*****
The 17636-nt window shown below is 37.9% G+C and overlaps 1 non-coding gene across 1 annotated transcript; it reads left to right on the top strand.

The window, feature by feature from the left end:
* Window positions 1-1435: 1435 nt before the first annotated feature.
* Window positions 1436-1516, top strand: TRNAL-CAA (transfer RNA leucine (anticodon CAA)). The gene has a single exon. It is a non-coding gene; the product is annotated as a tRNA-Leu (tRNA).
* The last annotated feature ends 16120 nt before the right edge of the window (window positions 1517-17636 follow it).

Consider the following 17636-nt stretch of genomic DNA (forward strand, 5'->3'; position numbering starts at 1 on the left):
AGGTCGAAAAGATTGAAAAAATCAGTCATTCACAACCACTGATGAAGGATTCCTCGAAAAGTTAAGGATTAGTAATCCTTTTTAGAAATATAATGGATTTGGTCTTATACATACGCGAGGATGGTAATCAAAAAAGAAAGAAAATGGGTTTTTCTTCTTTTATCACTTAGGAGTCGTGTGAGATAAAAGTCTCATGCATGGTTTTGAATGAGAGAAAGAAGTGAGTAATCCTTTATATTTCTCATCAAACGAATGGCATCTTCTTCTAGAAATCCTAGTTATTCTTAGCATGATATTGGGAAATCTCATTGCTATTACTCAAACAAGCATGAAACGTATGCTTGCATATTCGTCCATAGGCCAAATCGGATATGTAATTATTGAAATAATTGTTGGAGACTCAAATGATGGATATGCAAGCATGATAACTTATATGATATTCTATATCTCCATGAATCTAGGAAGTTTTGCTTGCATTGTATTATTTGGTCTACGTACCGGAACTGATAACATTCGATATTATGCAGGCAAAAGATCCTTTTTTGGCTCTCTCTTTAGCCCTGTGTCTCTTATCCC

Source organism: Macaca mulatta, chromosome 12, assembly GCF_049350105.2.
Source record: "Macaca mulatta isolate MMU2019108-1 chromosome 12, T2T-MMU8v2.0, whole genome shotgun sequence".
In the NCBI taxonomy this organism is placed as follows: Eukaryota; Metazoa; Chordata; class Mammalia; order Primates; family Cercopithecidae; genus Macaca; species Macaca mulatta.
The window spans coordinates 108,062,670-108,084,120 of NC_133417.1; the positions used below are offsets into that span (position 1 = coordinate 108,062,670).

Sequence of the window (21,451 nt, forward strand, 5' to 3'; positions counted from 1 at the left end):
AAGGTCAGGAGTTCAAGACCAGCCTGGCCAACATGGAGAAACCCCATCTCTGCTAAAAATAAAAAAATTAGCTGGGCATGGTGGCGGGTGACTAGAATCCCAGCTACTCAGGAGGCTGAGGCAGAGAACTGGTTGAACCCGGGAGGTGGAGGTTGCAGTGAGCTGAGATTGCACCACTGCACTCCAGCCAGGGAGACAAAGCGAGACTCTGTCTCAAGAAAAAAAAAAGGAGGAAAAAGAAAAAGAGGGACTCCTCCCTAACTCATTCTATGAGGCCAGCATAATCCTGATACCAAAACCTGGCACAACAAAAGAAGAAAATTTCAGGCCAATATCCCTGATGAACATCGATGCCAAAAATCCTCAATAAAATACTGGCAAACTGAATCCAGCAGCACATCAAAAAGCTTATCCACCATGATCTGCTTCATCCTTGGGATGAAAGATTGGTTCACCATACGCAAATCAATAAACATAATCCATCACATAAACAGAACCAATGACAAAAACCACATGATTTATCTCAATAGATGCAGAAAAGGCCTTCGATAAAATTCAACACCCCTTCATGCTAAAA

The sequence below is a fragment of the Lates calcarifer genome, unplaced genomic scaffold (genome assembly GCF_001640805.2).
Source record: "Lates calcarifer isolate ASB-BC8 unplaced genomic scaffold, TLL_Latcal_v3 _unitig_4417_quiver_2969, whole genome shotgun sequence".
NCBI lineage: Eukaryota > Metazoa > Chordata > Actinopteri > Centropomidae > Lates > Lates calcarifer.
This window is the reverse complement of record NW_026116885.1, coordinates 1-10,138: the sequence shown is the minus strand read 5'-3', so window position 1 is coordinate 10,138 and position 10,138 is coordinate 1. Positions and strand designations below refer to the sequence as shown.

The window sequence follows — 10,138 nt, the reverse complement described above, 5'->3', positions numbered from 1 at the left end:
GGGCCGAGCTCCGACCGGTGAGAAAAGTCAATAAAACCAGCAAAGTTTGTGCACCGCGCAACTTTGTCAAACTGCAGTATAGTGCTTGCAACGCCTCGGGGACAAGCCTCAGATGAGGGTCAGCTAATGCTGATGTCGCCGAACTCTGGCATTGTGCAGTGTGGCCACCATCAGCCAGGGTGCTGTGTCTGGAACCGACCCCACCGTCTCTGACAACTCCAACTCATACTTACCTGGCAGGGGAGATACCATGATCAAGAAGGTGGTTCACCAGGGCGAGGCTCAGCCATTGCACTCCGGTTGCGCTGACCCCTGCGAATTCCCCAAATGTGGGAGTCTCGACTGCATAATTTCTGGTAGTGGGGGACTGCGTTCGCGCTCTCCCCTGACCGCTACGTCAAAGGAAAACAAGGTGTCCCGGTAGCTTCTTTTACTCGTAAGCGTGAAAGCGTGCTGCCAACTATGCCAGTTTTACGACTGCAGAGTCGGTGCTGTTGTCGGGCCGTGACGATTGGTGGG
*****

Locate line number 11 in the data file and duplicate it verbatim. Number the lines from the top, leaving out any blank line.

The window spans coordinates 108,062,670-108,084,120 of NC_133417.1; the positions used below are offsets into that span (position 1 = coordinate 108,062,670).